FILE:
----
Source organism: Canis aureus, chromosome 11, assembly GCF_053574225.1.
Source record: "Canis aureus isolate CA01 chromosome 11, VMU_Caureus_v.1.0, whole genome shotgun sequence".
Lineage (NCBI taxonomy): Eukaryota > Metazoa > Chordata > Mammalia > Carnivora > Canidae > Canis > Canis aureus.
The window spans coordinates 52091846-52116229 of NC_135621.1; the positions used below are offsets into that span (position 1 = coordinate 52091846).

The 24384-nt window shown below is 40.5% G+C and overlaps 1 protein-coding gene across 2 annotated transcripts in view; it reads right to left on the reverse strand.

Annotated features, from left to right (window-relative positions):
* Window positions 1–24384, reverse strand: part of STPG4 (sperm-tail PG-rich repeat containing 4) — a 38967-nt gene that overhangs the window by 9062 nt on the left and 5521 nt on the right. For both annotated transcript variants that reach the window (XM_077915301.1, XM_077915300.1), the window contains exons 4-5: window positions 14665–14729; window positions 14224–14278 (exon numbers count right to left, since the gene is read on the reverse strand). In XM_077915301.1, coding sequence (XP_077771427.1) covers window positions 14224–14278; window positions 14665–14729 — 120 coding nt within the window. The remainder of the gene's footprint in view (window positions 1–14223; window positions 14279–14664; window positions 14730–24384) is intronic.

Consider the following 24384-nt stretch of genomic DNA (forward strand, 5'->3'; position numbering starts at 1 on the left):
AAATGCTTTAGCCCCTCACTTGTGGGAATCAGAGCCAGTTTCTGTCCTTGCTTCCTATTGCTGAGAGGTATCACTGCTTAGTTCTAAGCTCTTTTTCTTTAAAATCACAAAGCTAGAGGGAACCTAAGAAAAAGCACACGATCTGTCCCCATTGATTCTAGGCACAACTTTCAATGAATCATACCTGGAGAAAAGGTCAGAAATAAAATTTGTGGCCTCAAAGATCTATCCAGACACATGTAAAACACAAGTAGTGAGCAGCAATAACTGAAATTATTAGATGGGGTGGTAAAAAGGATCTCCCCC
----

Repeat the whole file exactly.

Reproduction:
Source organism: Canis aureus, chromosome 11, assembly GCF_053574225.1.
Source record: "Canis aureus isolate CA01 chromosome 11, VMU_Caureus_v.1.0, whole genome shotgun sequence".
Lineage (NCBI taxonomy): Eukaryota > Metazoa > Chordata > Mammalia > Carnivora > Canidae > Canis > Canis aureus.
The window spans coordinates 52091846-52116229 of NC_135621.1; the positions used below are offsets into that span (position 1 = coordinate 52091846).

The 24384-nt window shown below is 40.5% G+C and overlaps 1 protein-coding gene across 2 annotated transcripts in view; it reads right to left on the reverse strand.

Annotated features, from left to right (window-relative positions):
* Window positions 1–24384, reverse strand: part of STPG4 (sperm-tail PG-rich repeat containing 4) — a 38967-nt gene that overhangs the window by 9062 nt on the left and 5521 nt on the right. For both annotated transcript variants that reach the window (XM_077915301.1, XM_077915300.1), the window contains exons 4-5: window positions 14665–14729; window positions 14224–14278 (exon numbers count right to left, since the gene is read on the reverse strand). In XM_077915301.1, coding sequence (XP_077771427.1) covers window positions 14224–14278; window positions 14665–14729 — 120 coding nt within the window. The remainder of the gene's footprint in view (window positions 1–14223; window positions 14279–14664; window positions 14730–24384) is intronic.

Consider the following 24384-nt stretch of genomic DNA (forward strand, 5'->3'; position numbering starts at 1 on the left):
AAATGCTTTAGCCCCTCACTTGTGGGAATCAGAGCCAGTTTCTGTCCTTGCTTCCTATTGCTGAGAGGTATCACTGCTTAGTTCTAAGCTCTTTTTCTTTAAAATCACAAAGCTAGAGGGAACCTAAGAAAAAGCACACGATCTGTCCCCATTGATTCTAGGCACAACTTTCAATGAATCATACCTGGAGAAAAGGTCAGAAATAAAATTTGTGGCCTCAAAGATCTATCCAGACACATGTAAAACACAAGTAGTGAGCAGCAATAACTGAAATTATTAGATGGGGTGGTAAAAAGGATCTCCCCC